Philippine, US forces show care through cooperative health engagement

258w_q75PUERTO PRINCESA, PALAWAN, Philippines – Health and dental care are both important considerations in people’s lives. However, the required care is not easily available in some rural areas. Those are the areas that need extra help, and those are the places the Philippines and U.S. want to make a difference.

Members of the Armed Forces of the Philippines, U.S. forces, and local health care representatives participated in cooperative health engagements in Palawan, Philippines, as part of the humanitarian and civic assistance program projects taking place there.

The CHEs were largely successful because of the combined efforts of Philippine Navy corpsmen with Naval Forces West, representatives of Department of Health and Damayan, and U.S. Marines and sailors with 3rd Marine Expeditionary Brigade.

“We are all here for the people,” said U.S. Navy Petty Officer 1st Class Joseph F. Ramirez, hospital corpsman with 3rd MEB. “Especially for those who have little to no access to health care, or can’t afford it. Families walked for miles to receive treatment they’ve been waiting to get for months.”

Occurring in multiple areas around the Philippines, the medical engagements provide free medical, dental and optical treatment to all ages. From children as young as eight months, to older community members who were 80 years old, more than 1,000 people received treatment or care during these events.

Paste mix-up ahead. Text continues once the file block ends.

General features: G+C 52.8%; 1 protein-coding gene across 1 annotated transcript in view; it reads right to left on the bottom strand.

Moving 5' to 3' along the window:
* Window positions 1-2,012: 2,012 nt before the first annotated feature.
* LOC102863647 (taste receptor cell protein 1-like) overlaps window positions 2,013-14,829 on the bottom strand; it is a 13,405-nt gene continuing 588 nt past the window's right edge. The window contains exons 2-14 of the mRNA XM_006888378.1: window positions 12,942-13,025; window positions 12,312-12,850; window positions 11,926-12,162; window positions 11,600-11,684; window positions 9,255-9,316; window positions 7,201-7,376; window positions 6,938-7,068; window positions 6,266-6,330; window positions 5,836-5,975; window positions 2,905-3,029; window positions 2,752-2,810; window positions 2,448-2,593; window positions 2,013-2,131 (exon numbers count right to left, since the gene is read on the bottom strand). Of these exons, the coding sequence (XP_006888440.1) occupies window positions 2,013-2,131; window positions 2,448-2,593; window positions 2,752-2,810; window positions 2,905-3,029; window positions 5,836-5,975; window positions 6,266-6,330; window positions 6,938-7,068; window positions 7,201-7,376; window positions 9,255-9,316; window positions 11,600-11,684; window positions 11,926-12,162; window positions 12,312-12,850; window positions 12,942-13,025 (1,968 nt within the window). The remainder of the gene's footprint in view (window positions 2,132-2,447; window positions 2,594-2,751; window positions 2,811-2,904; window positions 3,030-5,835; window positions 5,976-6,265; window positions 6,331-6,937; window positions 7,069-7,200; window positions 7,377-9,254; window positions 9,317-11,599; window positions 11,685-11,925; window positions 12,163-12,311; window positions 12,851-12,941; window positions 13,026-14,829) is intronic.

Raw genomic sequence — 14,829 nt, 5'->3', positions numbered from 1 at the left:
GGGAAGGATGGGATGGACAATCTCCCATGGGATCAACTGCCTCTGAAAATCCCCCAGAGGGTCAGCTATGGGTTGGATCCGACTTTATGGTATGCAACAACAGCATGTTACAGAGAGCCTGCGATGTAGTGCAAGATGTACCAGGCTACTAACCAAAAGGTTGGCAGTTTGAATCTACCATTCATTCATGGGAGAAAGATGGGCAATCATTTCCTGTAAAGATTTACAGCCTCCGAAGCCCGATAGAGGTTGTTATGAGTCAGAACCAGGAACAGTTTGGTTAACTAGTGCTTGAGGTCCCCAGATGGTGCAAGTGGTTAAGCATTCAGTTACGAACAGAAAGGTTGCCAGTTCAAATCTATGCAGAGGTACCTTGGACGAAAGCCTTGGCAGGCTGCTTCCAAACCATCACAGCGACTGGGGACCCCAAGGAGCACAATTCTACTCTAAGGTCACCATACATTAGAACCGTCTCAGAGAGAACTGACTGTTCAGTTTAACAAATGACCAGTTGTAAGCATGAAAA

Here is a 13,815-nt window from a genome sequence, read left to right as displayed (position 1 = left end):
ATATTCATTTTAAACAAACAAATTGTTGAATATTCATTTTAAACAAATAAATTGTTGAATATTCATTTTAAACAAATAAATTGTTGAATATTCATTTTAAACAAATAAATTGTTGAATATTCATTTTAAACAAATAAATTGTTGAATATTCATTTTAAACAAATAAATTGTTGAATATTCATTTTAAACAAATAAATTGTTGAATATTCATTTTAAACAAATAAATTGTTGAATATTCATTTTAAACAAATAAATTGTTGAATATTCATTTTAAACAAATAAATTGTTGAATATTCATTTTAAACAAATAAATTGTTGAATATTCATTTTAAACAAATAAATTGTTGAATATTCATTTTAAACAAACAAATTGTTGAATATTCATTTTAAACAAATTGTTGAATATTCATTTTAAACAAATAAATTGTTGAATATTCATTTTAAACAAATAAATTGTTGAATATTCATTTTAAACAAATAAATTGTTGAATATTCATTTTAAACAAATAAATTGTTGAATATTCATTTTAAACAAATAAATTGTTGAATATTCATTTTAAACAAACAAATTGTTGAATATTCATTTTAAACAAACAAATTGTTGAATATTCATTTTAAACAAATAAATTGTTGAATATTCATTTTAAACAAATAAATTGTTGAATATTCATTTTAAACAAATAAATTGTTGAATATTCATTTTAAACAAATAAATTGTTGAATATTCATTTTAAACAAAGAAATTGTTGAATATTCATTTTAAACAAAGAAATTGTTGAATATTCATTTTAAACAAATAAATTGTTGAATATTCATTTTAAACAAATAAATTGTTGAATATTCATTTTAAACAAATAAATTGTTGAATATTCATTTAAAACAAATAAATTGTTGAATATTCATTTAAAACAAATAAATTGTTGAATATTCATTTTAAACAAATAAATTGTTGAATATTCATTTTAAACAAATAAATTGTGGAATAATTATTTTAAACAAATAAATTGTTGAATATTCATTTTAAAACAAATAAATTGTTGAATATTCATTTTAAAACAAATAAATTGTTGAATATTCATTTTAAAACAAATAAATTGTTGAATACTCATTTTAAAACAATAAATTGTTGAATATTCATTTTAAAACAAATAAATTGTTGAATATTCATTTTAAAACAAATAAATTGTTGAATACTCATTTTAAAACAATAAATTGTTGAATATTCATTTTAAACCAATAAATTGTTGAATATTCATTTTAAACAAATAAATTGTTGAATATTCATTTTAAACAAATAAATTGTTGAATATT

“This is [the communities’ member’s] opportunity to get the help they need,” said Vice Mayor Luis M. Marcaida III.

The military members also donated school supplies, textbooks, sporting equipment, reference books, teacher kits, medicine and dental care supplies to local schools as part of the CHEs.

The strong relationship between all those who assisted in the events made the process smooth and effective, according to Philippine Navy Seaman Apprentice Karen. R. Casipong, one of the medical representatives with Naval Forces West.

“Working together to provide treatment to people enables us to share skills and knowledge amongst each other and educate the patients,” said Casipong. “The CHE helps the people, and it also helps us and our allies maintain a harmonious relationship.”

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